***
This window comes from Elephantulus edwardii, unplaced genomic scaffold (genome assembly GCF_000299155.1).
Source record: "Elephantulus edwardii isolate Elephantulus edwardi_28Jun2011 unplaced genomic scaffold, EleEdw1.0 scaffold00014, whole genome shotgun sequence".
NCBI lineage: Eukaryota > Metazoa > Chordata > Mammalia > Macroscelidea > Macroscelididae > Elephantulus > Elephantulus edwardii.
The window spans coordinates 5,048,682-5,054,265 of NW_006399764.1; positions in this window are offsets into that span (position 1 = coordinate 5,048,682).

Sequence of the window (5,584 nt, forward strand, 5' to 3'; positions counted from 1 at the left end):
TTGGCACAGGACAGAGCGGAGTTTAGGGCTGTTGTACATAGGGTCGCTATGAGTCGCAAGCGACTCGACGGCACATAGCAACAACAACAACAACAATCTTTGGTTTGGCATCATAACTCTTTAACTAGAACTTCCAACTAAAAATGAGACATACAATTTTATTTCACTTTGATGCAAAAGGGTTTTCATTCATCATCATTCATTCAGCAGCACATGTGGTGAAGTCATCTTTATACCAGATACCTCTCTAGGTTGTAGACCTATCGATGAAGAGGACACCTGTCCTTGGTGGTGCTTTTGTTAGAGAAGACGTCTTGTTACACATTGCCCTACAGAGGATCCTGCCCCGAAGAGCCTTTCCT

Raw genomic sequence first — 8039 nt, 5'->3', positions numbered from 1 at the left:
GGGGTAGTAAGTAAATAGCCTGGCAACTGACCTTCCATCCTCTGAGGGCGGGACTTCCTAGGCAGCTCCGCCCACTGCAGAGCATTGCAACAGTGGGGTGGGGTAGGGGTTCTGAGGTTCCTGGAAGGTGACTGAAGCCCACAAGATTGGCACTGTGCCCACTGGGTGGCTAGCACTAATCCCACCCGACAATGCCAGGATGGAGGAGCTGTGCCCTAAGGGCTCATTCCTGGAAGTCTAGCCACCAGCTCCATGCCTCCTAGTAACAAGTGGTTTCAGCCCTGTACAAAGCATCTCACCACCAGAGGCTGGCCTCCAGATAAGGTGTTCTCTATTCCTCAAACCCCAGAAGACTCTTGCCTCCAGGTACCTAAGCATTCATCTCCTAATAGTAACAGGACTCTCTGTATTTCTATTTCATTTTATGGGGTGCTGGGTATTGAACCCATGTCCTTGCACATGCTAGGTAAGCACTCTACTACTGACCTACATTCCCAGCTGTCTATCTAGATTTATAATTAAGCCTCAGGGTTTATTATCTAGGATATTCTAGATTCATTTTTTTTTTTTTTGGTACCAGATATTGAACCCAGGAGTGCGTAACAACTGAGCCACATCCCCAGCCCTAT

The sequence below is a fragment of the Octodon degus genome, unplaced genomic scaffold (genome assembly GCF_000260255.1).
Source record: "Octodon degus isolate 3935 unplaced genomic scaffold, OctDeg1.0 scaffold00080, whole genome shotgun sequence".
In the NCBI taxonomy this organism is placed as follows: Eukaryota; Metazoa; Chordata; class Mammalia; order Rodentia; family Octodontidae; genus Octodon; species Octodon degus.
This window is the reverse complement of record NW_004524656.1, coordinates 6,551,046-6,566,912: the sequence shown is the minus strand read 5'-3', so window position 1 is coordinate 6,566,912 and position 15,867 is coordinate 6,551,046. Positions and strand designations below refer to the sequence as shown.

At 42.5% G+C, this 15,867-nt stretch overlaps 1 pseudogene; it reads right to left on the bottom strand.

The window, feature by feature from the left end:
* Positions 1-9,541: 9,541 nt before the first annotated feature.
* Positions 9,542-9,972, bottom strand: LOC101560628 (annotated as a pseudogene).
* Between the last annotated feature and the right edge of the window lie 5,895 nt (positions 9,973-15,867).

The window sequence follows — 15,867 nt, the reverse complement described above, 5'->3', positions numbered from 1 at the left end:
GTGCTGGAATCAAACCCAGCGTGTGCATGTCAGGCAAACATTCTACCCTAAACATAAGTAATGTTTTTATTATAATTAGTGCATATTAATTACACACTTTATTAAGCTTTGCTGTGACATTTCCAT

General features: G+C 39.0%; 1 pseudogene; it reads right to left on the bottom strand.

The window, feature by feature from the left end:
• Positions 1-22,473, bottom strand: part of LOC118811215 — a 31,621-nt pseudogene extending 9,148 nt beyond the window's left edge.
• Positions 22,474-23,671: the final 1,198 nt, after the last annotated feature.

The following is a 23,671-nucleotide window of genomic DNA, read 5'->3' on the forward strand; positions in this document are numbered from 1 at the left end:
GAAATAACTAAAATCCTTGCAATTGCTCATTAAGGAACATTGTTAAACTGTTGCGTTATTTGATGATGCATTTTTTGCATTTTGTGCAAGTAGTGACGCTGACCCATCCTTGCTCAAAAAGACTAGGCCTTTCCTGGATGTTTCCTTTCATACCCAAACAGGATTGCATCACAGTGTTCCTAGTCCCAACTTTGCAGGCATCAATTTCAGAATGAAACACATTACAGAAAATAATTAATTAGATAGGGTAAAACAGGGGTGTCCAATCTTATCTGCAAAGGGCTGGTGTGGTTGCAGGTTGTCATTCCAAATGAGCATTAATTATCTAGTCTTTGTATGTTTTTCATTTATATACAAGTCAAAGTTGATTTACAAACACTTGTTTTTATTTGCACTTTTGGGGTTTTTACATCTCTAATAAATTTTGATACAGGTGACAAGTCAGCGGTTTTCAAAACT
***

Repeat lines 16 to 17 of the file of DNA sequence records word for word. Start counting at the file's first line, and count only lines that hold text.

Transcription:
* Positions 9,542-9,972, bottom strand: LOC101560628 (annotated as a pseudogene).
* Between the last annotated feature and the right edge of the window lie 5,895 nt (positions 9,973-15,867).